Japan Data

Sudden Deaths While Bathing: “Heat Shock” Among Factors Estimated to Cause 19,000 Annual Fatalities in Japan


Thousands of Japanese people die in their own bathrooms every year, with seniors particularly at risk.

In 2018 in Japan, 5,398 people drowned in household bathtubs, according to demographic statistics released by the Ministry of Health, Labor, and Welfare. The result is 138 fewer deaths than the previous year but 260 more than in 2016. The total is nearly double the figure for 2004 of 2,870, and has remained at around 5,000 annual deaths for several years.

A study conducted by the Consumer Affairs Agency based in part on these statistics estimates that around 19,000 people lose their lives every year in accidents while bathing. Against the backdrop of Japan’s rapidly aging population, over 90% of the drowning cases involve those 65 or older, and the proportion of deaths among those 75 or older has shown a particular increase. There is a trend toward more drowning deaths in winter. The cause of death in most cases is thought to be “heat shock,” where a sudden change in temperature experienced when getting in or out of a bath rapidly changes a person’s blood pressure, leading to a heart attack or other medical issue.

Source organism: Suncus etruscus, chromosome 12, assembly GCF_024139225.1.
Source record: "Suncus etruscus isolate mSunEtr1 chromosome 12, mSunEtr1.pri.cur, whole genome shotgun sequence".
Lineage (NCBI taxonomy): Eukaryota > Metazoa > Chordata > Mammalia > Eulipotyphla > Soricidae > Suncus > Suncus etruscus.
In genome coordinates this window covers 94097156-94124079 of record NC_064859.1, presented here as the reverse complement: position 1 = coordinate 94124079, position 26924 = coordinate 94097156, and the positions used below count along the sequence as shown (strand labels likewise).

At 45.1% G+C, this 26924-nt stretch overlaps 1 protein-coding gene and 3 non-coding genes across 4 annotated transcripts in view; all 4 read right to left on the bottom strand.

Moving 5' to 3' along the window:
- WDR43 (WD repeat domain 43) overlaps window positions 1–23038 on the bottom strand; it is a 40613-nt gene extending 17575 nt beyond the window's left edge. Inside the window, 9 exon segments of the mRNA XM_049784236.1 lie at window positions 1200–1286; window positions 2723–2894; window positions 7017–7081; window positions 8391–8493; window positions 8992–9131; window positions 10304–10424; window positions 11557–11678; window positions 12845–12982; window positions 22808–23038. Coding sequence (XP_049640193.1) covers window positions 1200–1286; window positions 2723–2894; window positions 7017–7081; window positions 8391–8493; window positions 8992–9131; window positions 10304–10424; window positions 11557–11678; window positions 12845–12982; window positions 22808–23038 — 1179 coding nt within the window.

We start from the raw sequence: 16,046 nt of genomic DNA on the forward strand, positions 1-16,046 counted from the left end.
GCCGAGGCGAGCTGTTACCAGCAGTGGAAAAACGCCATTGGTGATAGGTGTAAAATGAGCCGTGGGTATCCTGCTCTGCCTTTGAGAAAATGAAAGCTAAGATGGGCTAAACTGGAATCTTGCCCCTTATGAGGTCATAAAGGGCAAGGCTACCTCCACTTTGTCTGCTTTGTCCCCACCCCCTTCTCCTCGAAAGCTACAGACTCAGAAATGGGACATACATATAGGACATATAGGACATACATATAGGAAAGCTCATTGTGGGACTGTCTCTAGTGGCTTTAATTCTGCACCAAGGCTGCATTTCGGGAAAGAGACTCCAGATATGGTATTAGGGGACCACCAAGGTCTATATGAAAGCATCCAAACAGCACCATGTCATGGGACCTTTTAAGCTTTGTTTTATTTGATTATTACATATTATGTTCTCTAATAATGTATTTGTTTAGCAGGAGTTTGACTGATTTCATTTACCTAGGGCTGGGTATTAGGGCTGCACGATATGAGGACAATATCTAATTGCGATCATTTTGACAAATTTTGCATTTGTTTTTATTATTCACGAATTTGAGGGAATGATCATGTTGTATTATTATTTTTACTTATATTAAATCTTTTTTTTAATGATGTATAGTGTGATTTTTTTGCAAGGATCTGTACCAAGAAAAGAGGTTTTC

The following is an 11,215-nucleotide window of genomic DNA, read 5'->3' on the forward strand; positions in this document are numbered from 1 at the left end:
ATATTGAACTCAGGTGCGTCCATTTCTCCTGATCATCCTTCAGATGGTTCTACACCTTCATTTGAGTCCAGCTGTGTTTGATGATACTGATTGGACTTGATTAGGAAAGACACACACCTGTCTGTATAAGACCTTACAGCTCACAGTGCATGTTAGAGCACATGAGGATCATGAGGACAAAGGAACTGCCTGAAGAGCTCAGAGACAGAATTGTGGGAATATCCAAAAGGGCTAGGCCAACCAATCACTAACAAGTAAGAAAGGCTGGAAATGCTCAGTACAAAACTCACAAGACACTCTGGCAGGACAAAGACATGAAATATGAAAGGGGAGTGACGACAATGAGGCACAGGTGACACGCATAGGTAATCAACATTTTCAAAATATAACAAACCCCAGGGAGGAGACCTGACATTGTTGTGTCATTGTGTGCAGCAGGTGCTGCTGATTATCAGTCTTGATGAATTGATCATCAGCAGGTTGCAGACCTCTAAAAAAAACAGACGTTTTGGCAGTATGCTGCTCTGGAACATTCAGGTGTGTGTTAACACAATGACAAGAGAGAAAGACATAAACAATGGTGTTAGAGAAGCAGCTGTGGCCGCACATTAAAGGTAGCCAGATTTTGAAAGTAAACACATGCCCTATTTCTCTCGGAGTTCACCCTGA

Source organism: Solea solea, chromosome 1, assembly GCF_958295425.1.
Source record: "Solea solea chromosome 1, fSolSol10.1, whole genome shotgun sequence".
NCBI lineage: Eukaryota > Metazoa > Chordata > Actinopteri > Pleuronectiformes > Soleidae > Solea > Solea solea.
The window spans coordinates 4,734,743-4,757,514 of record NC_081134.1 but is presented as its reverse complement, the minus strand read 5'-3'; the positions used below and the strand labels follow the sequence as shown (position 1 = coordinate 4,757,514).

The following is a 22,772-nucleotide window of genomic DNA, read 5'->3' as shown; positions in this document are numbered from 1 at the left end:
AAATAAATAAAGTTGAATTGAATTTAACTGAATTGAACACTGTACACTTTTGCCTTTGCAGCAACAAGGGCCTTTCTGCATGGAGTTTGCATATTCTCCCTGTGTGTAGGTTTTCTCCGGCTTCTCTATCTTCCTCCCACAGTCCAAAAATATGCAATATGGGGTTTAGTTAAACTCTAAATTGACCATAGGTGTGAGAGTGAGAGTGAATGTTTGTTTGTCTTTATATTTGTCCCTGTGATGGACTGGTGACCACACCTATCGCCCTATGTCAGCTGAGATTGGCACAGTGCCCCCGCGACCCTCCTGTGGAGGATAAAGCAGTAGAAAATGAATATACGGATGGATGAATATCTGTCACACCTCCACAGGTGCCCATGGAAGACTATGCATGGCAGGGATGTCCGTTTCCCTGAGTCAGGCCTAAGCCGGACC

The Consumer Affairs Agency makes the following recommendations to avoid heat shock and bathe safely: warm the dressing room and bathroom before taking a bath, keep water temperature below 41 degrees and soak in the water for a maximum of 10 minutes, do not suddenly rise up from the bathtub, do not take a bath immediately after eating or when there is still alcohol in your system.

In 2017, the Japan Weather Association established a heat shock forecast website (Japanese only) with three levels to indicate the danger of heat shock.

(Translated from Japanese. Banner photo © GARAGE38/Pixta.)

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